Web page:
A Republican state senator in Georgia sparked a dispute with a pastor in his district after complaining about early voting being implemented in a predominantly African-American neighborhood, the Atlanta Journal-Constitution reported.
“I would prefer more educated voters than a greater increase in the number of voters,” state Sen. Fran Millar (R) wrote on his Facebook page. “If you don’t believe this is an efort [sic] to maximize Democratic votes pure and simple, then you are not a realist. This is a partisan stunt and I hope it can be stopped.”
Earlier in the day, Millar posted a statement criticizing the county’s interim CEO, Lee May, for allowing early voting on Oct. 26, a Sunday, at several polling places in DeKalb County, including one at South DeKalb Mall.
“Per Jim Galloway of the AJC, this location is dominated by African American shoppers and it is near several large African American mega churches such as New Birth Missionary Baptist,” Millar wrote.
When DuBose Porter, who chairs the state’s Democratic Party, accused Millar of wanting to stifle votes in Black neighborhoods, Millar issued a follow-up statement rejecting that argument.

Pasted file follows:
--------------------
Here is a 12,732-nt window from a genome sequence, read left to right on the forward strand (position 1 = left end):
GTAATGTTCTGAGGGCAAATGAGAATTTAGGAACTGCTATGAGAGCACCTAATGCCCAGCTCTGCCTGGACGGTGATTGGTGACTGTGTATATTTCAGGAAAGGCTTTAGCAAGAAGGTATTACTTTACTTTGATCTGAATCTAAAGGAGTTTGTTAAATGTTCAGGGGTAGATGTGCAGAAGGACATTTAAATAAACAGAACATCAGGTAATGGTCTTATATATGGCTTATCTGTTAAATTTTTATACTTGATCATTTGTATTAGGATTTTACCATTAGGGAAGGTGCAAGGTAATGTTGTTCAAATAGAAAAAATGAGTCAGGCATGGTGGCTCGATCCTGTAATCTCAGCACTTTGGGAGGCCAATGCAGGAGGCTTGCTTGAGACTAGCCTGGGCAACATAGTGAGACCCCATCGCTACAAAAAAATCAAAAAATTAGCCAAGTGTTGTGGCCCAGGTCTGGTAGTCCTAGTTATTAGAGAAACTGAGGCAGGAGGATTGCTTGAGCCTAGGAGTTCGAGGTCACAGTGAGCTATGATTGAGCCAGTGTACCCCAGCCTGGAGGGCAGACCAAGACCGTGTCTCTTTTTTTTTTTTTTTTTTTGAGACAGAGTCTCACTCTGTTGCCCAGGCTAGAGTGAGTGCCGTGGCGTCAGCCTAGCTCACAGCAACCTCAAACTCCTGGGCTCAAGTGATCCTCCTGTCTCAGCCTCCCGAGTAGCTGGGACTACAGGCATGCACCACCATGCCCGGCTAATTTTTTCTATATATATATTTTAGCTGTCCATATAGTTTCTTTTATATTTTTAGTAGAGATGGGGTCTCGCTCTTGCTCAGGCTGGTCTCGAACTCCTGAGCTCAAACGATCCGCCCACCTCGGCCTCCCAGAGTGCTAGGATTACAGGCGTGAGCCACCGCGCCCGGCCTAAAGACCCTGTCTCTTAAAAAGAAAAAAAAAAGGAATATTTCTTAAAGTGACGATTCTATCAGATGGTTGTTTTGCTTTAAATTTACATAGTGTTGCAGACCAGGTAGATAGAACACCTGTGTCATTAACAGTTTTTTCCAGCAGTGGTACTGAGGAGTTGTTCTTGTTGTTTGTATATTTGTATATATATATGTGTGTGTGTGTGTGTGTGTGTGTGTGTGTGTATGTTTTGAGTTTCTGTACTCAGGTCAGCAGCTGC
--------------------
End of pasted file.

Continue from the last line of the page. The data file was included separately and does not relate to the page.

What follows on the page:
“I defined educated as being informed on the issues,” Millar wrote. “Finally Mr. Porter is welcome to look at my DeKalb NAACP award, so don’t try to accuse me of trying to suppress the African-American vote.”
But Millar was then ripped by Raphael G. Warnock, the pastor for Ebenezer Baptist Church, in a message to the Journal-Constitution.
“While he boasts that he has an NAACP award, as if that shields him from the wrongheadedness of his recent remarks and threats, he should not kid himself. So does Donald Sterling,” Warnock stated. “Fran Millar must apologize immediately for this insult to the African American community and to the fine people of Georgia for suggesting the worst about who we are today.”
Warnock argued that the early voting day would open up opportunities for people who work during the week to be able to reach the polls.
“Senator Millar’s statement that he would prefer ‘more educated’ voters rather than those who attend ‘several large African-American mega churches’ in DeKalb County is a clear and unabashed echo from our ugly and painful racial past,” Warnock’s statement read. “How does he propose to determine who is more educated? Literacy tests? Grandfather clauses? Poll taxes? We have been there before.”
[Image via Georgia state Senate official page]
[h/t Talking Points Memo]